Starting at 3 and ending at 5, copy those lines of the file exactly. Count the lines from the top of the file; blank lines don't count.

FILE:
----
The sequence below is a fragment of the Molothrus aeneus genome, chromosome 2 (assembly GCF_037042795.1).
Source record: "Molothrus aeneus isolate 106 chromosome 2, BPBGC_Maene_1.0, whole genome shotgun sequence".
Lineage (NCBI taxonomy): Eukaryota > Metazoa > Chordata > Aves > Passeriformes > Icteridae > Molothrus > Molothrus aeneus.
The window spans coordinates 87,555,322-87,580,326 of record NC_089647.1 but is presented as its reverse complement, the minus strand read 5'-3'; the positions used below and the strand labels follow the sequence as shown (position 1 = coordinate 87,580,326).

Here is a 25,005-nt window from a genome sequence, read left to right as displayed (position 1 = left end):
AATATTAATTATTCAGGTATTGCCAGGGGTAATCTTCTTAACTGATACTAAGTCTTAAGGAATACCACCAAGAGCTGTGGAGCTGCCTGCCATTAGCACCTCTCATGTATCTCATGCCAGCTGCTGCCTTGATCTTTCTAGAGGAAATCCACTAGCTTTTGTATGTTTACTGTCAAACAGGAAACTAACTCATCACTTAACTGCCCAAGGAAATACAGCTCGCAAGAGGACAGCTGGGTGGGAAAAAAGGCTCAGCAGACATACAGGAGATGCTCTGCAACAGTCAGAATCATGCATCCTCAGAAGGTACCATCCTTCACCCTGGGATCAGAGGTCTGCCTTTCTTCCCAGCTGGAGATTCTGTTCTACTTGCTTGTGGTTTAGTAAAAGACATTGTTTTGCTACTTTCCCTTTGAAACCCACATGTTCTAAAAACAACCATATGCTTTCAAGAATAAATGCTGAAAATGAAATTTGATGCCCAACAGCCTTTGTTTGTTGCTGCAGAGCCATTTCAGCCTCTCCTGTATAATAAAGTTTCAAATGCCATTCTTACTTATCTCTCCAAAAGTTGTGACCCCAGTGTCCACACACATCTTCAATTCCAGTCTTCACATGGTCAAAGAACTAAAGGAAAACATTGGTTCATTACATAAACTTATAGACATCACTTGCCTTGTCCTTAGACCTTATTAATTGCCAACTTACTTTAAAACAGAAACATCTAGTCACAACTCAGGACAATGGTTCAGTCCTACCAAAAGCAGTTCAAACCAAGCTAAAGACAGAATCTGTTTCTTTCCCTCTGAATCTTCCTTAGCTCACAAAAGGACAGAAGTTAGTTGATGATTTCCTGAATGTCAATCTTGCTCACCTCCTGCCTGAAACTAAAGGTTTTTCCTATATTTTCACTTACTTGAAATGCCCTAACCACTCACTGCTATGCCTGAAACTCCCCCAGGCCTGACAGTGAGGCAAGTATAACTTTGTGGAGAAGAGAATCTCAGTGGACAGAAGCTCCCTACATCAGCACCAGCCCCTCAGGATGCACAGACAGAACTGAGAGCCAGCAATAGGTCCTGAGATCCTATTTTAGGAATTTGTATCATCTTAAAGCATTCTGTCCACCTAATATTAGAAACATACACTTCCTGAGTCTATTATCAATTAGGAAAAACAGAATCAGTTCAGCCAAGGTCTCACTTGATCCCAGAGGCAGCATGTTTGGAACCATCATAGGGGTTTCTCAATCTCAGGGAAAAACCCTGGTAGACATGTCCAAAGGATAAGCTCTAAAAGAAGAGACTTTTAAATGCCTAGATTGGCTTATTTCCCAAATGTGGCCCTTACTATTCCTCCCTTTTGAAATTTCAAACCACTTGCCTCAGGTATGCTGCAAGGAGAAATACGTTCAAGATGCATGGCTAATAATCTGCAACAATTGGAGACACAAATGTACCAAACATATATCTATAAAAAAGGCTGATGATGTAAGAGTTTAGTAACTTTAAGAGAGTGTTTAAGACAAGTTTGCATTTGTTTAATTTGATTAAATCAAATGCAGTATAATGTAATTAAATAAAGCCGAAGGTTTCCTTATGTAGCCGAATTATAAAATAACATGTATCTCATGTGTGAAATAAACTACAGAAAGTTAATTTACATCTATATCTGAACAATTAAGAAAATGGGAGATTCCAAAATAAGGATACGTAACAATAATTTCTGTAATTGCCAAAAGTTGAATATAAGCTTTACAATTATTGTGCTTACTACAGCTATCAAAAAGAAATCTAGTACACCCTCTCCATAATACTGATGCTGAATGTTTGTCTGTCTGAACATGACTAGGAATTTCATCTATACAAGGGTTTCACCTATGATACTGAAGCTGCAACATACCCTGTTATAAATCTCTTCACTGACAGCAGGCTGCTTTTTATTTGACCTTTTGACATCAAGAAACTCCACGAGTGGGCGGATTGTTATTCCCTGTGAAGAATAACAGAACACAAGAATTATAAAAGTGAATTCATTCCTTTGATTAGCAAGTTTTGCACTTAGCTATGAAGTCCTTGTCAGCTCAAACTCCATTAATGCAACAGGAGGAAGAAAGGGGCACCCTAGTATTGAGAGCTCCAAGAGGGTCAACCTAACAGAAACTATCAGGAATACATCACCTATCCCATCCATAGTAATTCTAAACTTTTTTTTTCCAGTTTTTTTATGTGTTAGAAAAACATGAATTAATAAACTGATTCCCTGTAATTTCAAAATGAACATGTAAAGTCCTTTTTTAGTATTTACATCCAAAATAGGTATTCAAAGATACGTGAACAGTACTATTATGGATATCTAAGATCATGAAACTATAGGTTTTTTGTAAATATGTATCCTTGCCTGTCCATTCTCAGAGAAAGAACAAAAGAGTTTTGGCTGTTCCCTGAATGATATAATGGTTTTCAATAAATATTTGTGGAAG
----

Lineage (NCBI taxonomy): Eukaryota > Metazoa > Chordata > Aves > Passeriformes > Icteridae > Molothrus > Molothrus aeneus.
The window spans coordinates 87,555,322-87,580,326 of record NC_089647.1 but is presented as its reverse complement, the minus strand read 5'-3'; the positions used below and the strand labels follow the sequence as shown (position 1 = coordinate 87,580,326).

Here is a 25,005-nt window from a genome sequence, read left to right as displayed (position 1 = left end):